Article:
Possible theories for what has been described as 'hum' and 'rumbling' range from VLF transmissions to submarines to “ 'nothing more than the grand accumulation of human activity' that could include noise from highways, marine traffic, mining, windmill farms, hydroelectric dams and other forms of industry."
MacPherson speculates that some people may indeed be sensitive to VLF frequencies.
“When I say VLF, I’m not referring to sound,” MacPherson said. “That leads to another striking and startling conclusion, the fact that the Hum may not be a sound in the traditional sense. It may be the body’s reaction to a particular band of radio frequencies. That’s not an outrageous idea. The concept that the body can interpret certain electromagnetic frequencies as sound is reasonably well-established in research literature.”
MacPherson has now built a large Faraday cage to follow up with his VLF theory.
So far, over 9000 reports of the mysterious Hum have been filed on MacPherson's website's database and plans to translate the site into Chinese will likely see that number soon rising.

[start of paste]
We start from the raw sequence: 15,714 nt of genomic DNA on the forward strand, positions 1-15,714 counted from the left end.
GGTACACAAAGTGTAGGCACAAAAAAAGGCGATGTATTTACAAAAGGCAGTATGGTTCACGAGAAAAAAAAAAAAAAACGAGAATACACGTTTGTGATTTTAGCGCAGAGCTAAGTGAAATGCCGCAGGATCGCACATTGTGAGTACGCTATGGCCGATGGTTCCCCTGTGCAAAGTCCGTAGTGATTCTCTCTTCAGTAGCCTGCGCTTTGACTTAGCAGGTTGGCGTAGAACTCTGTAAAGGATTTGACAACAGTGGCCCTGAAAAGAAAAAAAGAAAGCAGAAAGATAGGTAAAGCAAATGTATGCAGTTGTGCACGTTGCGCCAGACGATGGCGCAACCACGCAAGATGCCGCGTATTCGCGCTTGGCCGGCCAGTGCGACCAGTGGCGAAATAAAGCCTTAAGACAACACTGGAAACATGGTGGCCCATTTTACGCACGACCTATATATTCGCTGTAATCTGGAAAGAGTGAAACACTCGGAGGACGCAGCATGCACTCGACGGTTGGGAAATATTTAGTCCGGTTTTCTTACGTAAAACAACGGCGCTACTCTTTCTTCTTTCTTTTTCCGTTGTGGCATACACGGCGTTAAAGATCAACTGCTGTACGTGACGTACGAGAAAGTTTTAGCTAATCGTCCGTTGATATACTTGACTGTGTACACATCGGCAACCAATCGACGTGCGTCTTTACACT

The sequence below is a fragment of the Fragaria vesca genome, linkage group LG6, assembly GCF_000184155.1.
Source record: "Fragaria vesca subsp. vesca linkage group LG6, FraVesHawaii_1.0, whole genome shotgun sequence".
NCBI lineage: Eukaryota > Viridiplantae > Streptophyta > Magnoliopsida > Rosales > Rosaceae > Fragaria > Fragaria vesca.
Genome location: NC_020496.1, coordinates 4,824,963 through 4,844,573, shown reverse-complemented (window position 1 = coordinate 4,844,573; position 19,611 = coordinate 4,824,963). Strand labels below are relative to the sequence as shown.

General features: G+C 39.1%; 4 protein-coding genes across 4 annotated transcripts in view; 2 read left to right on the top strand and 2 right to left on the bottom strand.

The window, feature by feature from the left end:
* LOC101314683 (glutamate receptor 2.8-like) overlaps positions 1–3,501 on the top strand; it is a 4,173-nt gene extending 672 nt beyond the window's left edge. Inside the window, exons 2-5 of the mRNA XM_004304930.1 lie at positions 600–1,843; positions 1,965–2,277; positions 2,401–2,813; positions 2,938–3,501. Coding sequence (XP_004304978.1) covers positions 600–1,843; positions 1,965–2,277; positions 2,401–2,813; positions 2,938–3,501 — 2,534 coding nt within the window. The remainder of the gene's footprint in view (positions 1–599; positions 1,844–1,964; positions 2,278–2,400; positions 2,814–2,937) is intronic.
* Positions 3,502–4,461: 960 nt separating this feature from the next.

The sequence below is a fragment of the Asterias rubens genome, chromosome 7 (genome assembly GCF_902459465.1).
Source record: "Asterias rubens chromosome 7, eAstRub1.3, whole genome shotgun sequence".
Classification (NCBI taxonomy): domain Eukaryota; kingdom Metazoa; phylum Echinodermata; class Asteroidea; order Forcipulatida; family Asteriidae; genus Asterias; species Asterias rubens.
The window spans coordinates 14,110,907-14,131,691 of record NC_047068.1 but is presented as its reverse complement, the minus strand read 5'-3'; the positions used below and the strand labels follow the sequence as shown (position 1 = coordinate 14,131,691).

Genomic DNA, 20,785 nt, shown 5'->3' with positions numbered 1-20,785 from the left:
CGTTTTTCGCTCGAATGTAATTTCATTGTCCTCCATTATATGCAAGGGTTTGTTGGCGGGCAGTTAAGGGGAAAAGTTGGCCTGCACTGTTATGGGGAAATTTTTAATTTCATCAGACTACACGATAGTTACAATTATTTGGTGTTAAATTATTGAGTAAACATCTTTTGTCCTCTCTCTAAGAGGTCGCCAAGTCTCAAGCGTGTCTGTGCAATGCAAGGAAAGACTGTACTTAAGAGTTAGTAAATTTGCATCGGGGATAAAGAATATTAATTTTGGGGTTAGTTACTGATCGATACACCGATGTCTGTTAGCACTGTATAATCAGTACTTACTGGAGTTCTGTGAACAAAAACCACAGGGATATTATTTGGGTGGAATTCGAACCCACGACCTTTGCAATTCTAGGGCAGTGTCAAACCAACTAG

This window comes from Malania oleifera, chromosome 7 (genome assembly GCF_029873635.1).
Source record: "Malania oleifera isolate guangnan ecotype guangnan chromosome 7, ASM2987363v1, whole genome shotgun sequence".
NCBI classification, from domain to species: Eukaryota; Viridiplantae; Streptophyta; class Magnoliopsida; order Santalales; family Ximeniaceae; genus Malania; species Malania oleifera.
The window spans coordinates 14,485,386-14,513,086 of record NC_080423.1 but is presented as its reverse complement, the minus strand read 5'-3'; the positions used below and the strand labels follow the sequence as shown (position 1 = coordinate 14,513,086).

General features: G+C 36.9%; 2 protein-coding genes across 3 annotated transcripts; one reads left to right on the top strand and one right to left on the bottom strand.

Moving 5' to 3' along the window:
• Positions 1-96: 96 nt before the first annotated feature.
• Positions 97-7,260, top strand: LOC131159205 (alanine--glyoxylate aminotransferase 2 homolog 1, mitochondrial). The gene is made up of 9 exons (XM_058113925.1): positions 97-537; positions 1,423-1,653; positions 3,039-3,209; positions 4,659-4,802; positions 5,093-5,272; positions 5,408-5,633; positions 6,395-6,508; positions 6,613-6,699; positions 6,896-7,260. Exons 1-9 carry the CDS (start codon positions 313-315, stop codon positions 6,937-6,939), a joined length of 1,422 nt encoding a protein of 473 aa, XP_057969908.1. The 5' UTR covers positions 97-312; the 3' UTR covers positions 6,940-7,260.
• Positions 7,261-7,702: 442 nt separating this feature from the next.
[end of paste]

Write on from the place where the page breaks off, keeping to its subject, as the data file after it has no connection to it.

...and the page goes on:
Here on Mayne Island, it is very quiet and stepping outside on a winter night when there is no wind or no waves hitting the beach there is truly not a single thing to be heard, including the Hum. I do however, on warm summer evenings, often hear the rumblings coming from the Roberts Bank coal loading facility and container port, on the other side of Georgia Strait about 12 miles away.
|Roberts Bank courtesy: http://www.vancouversun.com|
Perhaps you can hear the Hum as well and might like to report it or discuss possible sources with others.
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